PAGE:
- Sen. Rick Scott is urging the Senate to address his proposed Federal Disaster Responsibility Act amid the severe impact of Hurricane Idalia in Florida.
- The Act aims to ensure adequate funding for FEMA’s Disaster Relief Fund and extend federal support to military bases, families, and growers affected by natural disasters in Florida.
- With the Senate reconvening next week after the August recess, Scott pledged to introduce the Federal Disaster Responsibility Act and demand an immediate vote.
- FEMA on Tuesday assured Florida that $3.4 billion remaining in the federal Disaster Relief Fund will be available for immediate response to Hurricane Idalia.
As Hurricane Idalia ravages Florida with unprecedented force, Sen. Rick Scott is pressing the Senate to immediately address his proposed Federal Disaster Responsibility Act.
In a released statement, Scott asserted that his Federal Disaster Responsibility Act amalgamates a series of aid bills with the primary objective of ensuring that FEMA’s Disaster Relief Fund receives adequate funding. The measure is additionally designed to extend federal support to the military bases, families, and growers in Florida grappling with the aftermath of natural disasters.
Scott took the occasion to rebuke the Biden administration for intertwining domestic aid with foreign assistance for Ukraine, which he contended undermines the immediate needs of disaster-stricken American communities and exacerbates the challenges faced by those requiring federal assistance.
“I will be introducing a bill, the Federal Disaster Responsibility Act, that combines the Disaster Relief Fund Replenishment Act, Hurricane Tax Relief Act, Block Grant Assistance Act, and other essential provisions, to make sure that the immediate needs for FEMA’s Disaster Relief Fund are fully funded and Florida’s military bases, families and growers impacted by disasters have the federal support they need and deserve,” said Scott. “Unfortunately, while I’ve spent the months leading up to this storm fighting to make sure the federal government shows up, President Biden and politicians in Washington have been playing games with FEMA’s Disaster Relief Fund and insisting that this critical domestic aid be tied to foreign aid for Ukraine.”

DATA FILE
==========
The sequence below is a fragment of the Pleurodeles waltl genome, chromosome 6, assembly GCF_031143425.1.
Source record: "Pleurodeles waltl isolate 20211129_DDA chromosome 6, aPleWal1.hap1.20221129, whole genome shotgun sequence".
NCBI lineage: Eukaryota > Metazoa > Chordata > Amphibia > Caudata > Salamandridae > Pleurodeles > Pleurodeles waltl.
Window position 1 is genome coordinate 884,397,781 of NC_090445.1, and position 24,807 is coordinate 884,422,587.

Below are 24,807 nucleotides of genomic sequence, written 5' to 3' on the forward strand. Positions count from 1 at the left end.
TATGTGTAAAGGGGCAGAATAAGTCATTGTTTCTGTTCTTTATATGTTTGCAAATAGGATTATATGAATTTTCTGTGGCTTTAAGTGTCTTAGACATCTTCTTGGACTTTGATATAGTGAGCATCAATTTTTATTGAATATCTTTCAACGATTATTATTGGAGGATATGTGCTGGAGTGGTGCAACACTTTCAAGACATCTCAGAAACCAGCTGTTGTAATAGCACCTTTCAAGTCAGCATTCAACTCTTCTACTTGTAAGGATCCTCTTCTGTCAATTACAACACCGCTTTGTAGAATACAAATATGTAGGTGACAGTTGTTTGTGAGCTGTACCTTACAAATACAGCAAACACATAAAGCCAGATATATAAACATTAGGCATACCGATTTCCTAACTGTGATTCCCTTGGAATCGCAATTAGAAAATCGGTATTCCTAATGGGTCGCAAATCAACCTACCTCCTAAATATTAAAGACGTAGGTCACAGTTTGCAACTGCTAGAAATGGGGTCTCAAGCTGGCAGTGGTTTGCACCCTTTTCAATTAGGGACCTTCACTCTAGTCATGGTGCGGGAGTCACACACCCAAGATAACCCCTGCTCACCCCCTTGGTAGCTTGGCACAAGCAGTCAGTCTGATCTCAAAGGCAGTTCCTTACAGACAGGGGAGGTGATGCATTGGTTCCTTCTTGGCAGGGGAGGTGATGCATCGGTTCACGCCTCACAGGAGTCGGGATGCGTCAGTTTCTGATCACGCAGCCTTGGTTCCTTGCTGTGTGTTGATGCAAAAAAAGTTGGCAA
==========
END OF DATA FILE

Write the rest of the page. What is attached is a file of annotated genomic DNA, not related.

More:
The proposed Federal Disaster Responsibility Act encompasses multifaceted provisions. It includes an enhanced version of the Disaster Relief Fund Replenishment Act, which allocates at least $12.5 billion to swiftly deploy emergency funding and resources to disaster-affected communities. The legislation also seeks the enactment of the bipartisan Block Grant Assistance Act, which facilitates the provision of block grants to agriculture producers impacted by natural disasters.
Further, the bill endeavors to secure the passage of the Hurricane Tax Relief Act, which would provide tax relief to families and individuals in regions affected by inclement weather events by waiving requirements for taxpayers to itemize deductions and adjusting the threshold for disaster casualty loss tax relief.
With the Senate reconvening next week after the August recess, Scott pledged to introduce the Federal Disaster Responsibility Act and demand an immediate vote.
“The moment the Senate reconvenes next week I will be introducing this bill and demanding an immediate vote,” he said. “Floridians are doing their part and getting ready, and I will not allow Washington to continue playing games with disaster aid and the lives of those needing our help.”
The Federal Emergency Management Agency (FEMA) on Tuesday assured Florida that $3.4 billion remaining in the federal Disaster Relief Fund will be available for immediate response to Hurricane Idalia. FEMA Administrator Deanne Criswell spoke during a White House briefing Tuesday and said the agency is seeking an additional $12 billion from Congress to sustain its disaster response capabilities through year-end.
Moreover, Criswell reported that she had a phone conversation with Florida Gov. Ron DeSantis on Monday, and President Joe Biden spoke with DeSantis as well. Criswell and DeSantis stressed the need for people to take the impending hurricane seriously and follow evacuation orders, particularly due to the expected storm surge on the Gulf Coast.
Supplementing the state’s own efforts, FEMA says it has already pre-positioned urban search-and-rescue teams and supplies, including 50,000 meals, water, blankets, and medical supplies that are ready to be deployed to storm-damaged areas at the state’s request.